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3 Signs That Show Your Patient May Not Be Comfortable In Their Chair

Posted by / January 31, 2017 / Categories: Inside Recliners, Occupational Therapy

As an OT, communication with your patients is essential – you need to gather as much information as you can about how they are feeling to enable you to assist them better. However, your patients may not always communicate to you when they are feeling uncomfortable in their chair. They may be embarrassed to ask, have difficulty communicating – or they may not even realise they could be more comfortable.

Here are three simple things to look out for that will help you identify discomfort in your seated patients.


Leaning to the Side

The ideal seated position is for the spine to be straight and supported. As much as possible, the patient should not be using their own muscular strength to remain upright.

If you notice your patient leaning to one side, it might be that the width of the chair is too great. This can be addressed by adding lateral support cushions, as found in many Recliners models such as the Harmony (homecare seating) or the Newark (healthcare seating). If not addressed, long term side-leaning can cause pressure injuries in the hips or side, with too much weight being focused on a small area.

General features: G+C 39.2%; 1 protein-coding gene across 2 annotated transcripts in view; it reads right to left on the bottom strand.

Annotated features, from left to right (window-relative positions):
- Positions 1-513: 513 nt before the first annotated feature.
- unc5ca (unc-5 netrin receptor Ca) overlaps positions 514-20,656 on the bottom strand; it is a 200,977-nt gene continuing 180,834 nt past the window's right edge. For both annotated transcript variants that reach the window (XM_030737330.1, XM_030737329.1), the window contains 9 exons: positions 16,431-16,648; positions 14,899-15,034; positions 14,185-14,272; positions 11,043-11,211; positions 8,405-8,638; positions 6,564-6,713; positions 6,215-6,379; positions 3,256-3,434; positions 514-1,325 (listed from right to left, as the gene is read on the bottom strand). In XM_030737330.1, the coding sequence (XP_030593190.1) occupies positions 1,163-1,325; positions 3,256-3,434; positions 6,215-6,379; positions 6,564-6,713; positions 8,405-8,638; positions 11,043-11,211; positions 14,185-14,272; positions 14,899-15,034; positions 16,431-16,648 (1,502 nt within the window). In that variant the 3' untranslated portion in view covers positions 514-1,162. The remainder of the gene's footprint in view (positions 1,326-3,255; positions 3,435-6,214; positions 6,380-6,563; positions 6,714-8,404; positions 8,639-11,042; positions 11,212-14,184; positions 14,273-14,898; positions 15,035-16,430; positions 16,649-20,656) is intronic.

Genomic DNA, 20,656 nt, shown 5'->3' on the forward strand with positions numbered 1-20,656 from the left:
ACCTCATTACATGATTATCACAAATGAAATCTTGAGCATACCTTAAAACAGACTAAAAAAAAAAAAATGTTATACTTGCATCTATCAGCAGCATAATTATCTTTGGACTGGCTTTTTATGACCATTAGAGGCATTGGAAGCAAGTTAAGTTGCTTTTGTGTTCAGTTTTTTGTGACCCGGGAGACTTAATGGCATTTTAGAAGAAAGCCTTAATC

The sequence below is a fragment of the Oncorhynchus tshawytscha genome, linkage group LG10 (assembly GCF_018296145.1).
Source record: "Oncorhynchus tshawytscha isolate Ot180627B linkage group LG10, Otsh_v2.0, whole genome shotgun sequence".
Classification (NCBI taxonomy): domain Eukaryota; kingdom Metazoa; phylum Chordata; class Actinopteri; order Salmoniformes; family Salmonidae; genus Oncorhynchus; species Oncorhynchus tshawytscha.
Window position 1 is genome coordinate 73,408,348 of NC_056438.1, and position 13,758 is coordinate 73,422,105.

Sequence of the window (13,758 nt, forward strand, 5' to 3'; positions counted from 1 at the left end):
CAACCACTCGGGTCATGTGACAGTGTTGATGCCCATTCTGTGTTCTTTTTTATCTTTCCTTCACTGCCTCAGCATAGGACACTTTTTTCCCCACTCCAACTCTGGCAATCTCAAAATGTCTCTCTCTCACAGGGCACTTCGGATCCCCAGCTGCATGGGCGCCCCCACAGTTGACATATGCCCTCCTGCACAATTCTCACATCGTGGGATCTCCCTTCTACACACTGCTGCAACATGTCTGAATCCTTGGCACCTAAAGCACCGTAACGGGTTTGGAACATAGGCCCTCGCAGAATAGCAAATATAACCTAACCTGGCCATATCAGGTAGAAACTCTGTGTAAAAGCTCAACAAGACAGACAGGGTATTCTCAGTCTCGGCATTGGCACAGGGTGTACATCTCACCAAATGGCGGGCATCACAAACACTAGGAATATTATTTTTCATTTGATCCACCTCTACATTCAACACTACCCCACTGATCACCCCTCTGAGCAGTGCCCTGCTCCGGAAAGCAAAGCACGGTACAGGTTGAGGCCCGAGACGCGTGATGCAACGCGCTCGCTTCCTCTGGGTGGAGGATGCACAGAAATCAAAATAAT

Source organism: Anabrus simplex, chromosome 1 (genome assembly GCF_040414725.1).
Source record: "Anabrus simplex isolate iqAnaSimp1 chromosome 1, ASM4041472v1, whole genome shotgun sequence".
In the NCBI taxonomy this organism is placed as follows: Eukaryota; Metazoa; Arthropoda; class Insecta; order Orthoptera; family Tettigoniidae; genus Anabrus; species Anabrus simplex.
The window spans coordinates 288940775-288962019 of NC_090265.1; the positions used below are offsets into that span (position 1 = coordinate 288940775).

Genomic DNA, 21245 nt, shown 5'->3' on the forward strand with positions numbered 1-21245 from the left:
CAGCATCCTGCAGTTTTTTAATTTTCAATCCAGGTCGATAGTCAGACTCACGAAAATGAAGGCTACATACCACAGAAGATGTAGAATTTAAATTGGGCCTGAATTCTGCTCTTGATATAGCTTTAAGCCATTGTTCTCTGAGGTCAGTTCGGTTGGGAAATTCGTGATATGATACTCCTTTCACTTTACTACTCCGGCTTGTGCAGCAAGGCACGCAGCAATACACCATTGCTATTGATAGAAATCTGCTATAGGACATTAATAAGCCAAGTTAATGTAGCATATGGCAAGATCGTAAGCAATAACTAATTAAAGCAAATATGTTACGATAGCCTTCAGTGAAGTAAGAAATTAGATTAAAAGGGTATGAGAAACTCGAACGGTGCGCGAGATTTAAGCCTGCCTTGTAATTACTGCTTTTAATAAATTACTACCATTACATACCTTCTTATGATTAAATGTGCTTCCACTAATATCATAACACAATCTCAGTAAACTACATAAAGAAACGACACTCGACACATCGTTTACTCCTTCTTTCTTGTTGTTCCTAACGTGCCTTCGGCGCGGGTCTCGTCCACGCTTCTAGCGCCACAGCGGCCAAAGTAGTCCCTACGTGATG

Arms Folded

If a patient is sitting with their arms crossed, it might well be because they feel unstable in their chair. This has the potential to reduce their functionality and therefore their independence, as it may become difficult for them to reach items around them or adjust their position by themselves.

The solution for this is to increase the support around the lumbar and upper back area, until the patient feels confident to move their arms freely. Almost all Recliners models come with additional back support options, with some such as the Harmony Porta coming with built in features like headrests.


Dangling Feet

Ideally the feet should be taking around one fifth of a patient’s weight. If they are dangling and not touching the floor, they are not doing their job! This puts undue pressure on other areas such as the hamstrings or buttocks.

Dangling feet obviously indicates that the chair is too high. If possible, lower the chair so that the feet are flat on the ground, but not causing the backs of the thighs to lift. If the chair is not adjustable, you can use a footplate to alleviate pressure. See our guide for using a footrest here.


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